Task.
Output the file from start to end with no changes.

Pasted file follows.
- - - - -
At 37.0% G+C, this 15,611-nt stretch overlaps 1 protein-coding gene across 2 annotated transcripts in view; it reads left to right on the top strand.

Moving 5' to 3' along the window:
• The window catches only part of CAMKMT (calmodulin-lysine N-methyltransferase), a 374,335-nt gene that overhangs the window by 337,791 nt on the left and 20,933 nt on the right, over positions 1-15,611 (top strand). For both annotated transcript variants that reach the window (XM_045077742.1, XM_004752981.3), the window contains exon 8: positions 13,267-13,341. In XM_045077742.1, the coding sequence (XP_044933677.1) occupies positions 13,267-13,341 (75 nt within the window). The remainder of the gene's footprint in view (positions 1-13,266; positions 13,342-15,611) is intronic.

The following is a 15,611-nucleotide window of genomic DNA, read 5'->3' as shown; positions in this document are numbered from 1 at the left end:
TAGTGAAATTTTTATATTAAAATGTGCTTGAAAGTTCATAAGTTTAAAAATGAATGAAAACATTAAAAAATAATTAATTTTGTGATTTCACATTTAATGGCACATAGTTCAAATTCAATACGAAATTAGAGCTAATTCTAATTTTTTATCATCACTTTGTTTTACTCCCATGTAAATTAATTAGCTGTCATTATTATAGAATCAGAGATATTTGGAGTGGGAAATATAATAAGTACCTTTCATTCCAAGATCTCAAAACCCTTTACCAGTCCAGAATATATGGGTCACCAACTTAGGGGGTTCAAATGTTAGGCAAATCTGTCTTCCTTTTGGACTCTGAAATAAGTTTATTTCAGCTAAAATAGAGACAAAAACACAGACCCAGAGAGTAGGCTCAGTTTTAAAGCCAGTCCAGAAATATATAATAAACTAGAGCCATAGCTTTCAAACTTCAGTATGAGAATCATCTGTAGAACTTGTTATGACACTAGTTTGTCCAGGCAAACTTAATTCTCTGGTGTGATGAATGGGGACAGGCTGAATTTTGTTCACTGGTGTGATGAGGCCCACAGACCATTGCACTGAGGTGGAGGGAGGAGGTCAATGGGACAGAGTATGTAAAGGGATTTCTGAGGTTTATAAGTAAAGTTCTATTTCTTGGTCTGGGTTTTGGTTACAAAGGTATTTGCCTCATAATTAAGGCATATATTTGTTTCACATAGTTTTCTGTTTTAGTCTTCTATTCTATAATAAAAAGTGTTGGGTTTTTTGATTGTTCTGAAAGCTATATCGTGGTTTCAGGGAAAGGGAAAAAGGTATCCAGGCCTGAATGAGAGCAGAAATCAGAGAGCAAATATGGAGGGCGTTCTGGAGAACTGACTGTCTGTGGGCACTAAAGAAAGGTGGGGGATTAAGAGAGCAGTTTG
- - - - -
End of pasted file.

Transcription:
At 37.0% G+C, this 15,611-nt stretch overlaps 1 protein-coding gene across 2 annotated transcripts in view; it reads left to right on the top strand.

Moving 5' to 3' along the window:
• The window catches only part of CAMKMT (calmodulin-lysine N-methyltransferase), a 374,335-nt gene that overhangs the window by 337,791 nt on the left and 20,933 nt on the right, over positions 1-15,611 (top strand). For both annotated transcript variants that reach the window (XM_045077742.1, XM_004752981.3), the window contains exon 8: positions 13,267-13,341. In XM_045077742.1, the coding sequence (XP_044933677.1) occupies positions 13,267-13,341 (75 nt within the window). The remainder of the gene's footprint in view (positions 1-13,266; positions 13,342-15,611) is intronic.

The following is a 15,611-nucleotide window of genomic DNA, read 5'->3' as shown; positions in this document are numbered from 1 at the left end:
TAGTGAAATTTTTATATTAAAATGTGCTTGAAAGTTCATAAGTTTAAAAATGAATGAAAACATTAAAAAATAATTAATTTTGTGATTTCACATTTAATGGCACATAGTTCAAATTCAATACGAAATTAGAGCTAATTCTAATTTTTTATCATCACTTTGTTTTACTCCCATGTAAATTAATTAGCTGTCATTATTATAGAATCAGAGATATTTGGAGTGGGAAATATAATAAGTACCTTTCATTCCAAGATCTCAAAACCCTTTACCAGTCCAGAATATATGGGTCACCAACTTAGGGGGTTCAAATGTTAGGCAAATCTGTCTTCCTTTTGGACTCTGAAATAAGTTTATTTCAGCTAAAATAGAGACAAAAACACAGACCCAGAGAGTAGGCTCAGTTTTAAAGCCAGTCCAGAAATATATAATAAACTAGAGCCATAGCTTTCAAACTTCAGTATGAGAATCATCTGTAGAACTTGTTATGACACTAGTTTGTCCAGGCAAACTTAATTCTCTGGTGTGATGAATGGGGACAGGCTGAATTTTGTTCACTGGTGTGATGAGGCCCACAGACCATTGCACTGAGGTGGAGGGAGGAGGTCAATGGGACAGAGTATGTAAAGGGATTTCTGAGGTTTATAAGTAAAGTTCTATTTCTTGGTCTGGGTTTTGGTTACAAAGGTATTTGCCTCATAATTAAGGCATATATTTGTTTCACATAGTTTTCTGTTTTAGTCTTCTATTCTATAATAAAAAGTGTTGGGTTTTTTGATTGTTCTGAAAGCTATATCGTGGTTTCAGGGAAAGGGAAAAAGGTATCCAGGCCTGAATGAGAGCAGAAATCAGAGAGCAAATATGGAGGGCGTTCTGGAGAACTGACTGTCTGTGGGCACTAAAGAAAGGTGGGGGATTAAGAGAGCAGTTTG